World Rainforest Movement

The release of GM trees must be banned

Ever since Western forestry science defined forests as predominantly wood-producing entities, efforts have concentrated on increasing productivity of one single product: wood. Diverse forests were simplified, by weeding out all the species that industry was not interested in, while promoting the absolute predominance of “valuable” trees in the forest.

From that reductionist approach the following step appeared to be obvious: to substitute forests by large stands of fast-growing monoculture tree plantations. During the last decades, a few species of eucalyptus, pines and acacias began to cover large areas of what had previously been forests or grasslands, thus substantially reducing forest biodiversity and appropriating local peoples’ lands and livelihoods. They were defined as either “forest plantations” or “planted forests”, thus concealing the fact that they had nothing in common with forests and, more importantly, hiding their massive negative social and environmental impacts.

But that was not enough. Industry wanted more, so the next step was to initiate a genetic selection process, whereby only some genetic traits were considered, such as fast growth, height, diameter, wood quality, and straight trunks with few branches. The genetic base of the chosen tree species was thus further impoverished. Very soon those “super-trees” began to be cloned and plantations became single-species and clonal at the same time.

Within that logic, there was nothing more evident than the need to go a step further into genetically modifying trees to make them even more amenable to industry.

However, the dangers of genetically modified (GM) trees are in some ways even more serious than those posed by GM crops. Trees live longer than agricultural crops, which means that changes in their metabolism may occur many years after they are planted. At the same time, trees are also different from crops in that they are largely undomesticated and scientists’ knowledge about forest ecosystems is poor. This implies that the ecological and other potential risks associated with GM trees are far greater than in the case of crops.

Additionally, GM trees would exacerbate the impacts of the large-scale tree monoculture model which is being increasingly challenged by local communities and organizations throughout the world precisely because of its impacts. Water would be depleted more quickly by faster-growing trees; biodiversity would be further destroyed in biological deserts containing trees engineered to be insect resistant, flowerless, fruitless and seedless; the soil would be destroyed at a faster rate through higher biomass extraction, intensive mechanization and increased agrochemical use; more communities would be deprived of their means of livelihoods and displaced to make way for even more of these “green deserts”.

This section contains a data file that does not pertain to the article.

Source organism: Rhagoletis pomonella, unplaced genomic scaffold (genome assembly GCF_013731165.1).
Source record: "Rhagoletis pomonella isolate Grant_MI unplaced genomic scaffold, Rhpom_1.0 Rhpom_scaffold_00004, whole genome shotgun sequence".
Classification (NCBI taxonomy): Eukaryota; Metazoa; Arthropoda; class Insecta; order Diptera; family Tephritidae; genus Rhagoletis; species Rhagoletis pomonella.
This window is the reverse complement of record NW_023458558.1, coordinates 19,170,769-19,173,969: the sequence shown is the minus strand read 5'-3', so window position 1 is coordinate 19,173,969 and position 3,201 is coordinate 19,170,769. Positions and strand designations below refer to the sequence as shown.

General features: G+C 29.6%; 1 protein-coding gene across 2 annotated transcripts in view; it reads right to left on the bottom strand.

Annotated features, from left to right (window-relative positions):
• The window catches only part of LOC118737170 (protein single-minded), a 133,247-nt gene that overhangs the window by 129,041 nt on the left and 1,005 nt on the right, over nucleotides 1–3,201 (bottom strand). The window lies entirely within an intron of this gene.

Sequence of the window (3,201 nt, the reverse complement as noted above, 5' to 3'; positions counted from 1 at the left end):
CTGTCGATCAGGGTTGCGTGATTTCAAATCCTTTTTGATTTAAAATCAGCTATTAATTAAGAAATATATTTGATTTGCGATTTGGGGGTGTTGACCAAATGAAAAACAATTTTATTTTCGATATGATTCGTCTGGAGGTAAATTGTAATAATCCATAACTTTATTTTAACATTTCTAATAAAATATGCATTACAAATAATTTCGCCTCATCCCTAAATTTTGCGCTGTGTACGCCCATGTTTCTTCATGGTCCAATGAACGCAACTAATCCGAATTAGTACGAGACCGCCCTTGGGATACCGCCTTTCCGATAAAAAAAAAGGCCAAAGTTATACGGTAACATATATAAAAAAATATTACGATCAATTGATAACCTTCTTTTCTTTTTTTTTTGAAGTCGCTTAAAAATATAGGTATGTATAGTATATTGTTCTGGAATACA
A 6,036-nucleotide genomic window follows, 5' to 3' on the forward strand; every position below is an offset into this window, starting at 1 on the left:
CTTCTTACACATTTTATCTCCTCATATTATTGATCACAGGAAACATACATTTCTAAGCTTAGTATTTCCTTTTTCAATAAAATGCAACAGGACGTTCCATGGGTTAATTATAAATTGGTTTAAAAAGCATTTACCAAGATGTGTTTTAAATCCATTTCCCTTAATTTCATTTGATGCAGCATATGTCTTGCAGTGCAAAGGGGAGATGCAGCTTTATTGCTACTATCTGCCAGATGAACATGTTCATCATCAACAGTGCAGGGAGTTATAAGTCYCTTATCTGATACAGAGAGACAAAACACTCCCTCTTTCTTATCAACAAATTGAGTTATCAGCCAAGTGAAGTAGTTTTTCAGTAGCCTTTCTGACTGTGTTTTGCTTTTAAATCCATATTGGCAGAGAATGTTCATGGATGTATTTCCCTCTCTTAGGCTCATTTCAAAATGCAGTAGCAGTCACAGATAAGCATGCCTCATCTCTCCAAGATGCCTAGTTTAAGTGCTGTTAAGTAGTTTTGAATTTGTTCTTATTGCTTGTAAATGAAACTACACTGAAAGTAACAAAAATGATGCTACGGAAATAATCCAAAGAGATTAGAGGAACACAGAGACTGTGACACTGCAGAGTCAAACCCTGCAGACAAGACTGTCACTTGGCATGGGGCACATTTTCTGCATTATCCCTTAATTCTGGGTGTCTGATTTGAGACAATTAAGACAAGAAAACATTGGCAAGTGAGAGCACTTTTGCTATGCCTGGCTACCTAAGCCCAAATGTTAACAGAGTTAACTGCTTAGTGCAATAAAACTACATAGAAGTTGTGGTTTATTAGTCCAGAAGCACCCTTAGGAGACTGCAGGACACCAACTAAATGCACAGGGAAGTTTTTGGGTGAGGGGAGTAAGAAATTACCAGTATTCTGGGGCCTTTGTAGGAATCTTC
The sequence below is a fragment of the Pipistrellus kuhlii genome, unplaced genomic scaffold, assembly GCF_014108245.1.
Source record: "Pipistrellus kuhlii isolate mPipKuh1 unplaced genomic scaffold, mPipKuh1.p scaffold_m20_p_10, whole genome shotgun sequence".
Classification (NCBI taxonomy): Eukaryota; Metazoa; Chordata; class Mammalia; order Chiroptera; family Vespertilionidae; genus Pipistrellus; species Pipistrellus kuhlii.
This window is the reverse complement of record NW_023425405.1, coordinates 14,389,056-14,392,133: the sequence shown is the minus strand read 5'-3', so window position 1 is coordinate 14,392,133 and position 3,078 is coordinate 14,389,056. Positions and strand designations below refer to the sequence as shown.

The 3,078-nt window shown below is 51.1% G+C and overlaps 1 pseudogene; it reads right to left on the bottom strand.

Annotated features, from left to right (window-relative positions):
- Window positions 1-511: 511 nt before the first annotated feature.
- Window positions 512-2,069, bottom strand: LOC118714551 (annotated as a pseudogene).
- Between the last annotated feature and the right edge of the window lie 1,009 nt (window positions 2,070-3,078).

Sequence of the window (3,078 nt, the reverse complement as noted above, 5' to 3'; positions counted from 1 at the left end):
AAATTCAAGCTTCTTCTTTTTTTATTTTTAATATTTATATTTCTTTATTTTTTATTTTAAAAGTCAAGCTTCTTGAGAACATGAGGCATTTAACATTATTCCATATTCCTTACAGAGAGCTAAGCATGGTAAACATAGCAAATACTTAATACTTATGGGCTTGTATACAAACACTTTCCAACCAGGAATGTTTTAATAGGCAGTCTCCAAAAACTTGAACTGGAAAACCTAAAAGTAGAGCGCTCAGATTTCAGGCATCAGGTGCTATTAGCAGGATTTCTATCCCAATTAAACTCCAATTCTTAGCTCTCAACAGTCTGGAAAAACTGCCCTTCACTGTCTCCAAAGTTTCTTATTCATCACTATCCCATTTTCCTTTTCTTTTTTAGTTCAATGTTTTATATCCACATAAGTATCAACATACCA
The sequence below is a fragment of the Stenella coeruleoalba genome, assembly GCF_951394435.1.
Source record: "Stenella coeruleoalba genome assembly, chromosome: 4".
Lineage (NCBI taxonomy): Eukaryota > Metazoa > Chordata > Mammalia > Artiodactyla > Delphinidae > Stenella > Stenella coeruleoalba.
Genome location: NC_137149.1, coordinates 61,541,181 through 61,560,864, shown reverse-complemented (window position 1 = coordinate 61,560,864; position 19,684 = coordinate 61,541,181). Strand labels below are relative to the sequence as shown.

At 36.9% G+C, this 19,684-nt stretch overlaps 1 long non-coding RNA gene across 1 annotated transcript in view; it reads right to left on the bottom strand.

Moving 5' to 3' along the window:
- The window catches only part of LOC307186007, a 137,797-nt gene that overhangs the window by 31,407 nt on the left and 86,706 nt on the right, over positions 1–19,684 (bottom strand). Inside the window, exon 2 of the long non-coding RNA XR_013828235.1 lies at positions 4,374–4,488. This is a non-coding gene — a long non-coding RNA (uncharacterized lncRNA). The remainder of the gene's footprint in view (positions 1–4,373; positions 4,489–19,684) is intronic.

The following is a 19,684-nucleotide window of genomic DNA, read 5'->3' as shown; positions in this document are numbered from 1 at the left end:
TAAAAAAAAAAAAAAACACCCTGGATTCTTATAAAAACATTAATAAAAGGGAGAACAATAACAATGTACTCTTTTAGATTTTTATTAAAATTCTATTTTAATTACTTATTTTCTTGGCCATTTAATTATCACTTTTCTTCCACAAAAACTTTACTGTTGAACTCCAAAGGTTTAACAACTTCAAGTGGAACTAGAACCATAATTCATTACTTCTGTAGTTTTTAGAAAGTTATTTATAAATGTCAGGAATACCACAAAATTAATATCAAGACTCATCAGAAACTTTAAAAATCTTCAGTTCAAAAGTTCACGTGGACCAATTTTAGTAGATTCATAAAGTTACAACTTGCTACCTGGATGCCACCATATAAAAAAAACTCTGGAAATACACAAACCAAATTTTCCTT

For those and many other reasons, the World Rainforest Movement and Friends of the Earth International decided to produce a report on the GM trees issue, which has now been finalized and its findings will be presented during the Conference of the Parties of the UN Framework Convention on Climate Change next month in Buenos Aires, Argentina.

The main reason for having chosen that venue is that at its last meeting in late 2003, the Convention on Climate Change explicitly allowed the inclusion of GM trees to act as “carbon sinks” within the framework of the Kyoto Protocol’s Clean Development Mechanism. That grave decision was taken at the last minute, with practically no discussion or participation from concerned groups and governments. That totally unexpected and dangerous outcome means that now this Convention not only supports the expansion of monoculture tree plantations supposedly to act as “carbon sinks”, regardless of their negative social and environmental impacts, but allows those same plantations to be composed of GM trees, thus multiplying the impacts and adding new risks and uncertainties.

Together with many other groups, in Buenos Aires we will therefore call upon all governments present at the Conference of the Parties to the Convention on Climate Change to change course on this issue and to ban the release of GM trees.

PS. The WRM-FoEI study, carried out by researcher Chris Lang (“Genetically Modified Trees: the ultimate threat to forests”), is being published in English and Spanish and will be soon available in the WRM web page at: http://www.wrm.org.uy/publications/index.html , and in the FoEI page at http://www.foei.org/publications . It will also be available in printed format in those languages at WRM and FoEI offices and all our readers will be informed once they become available.

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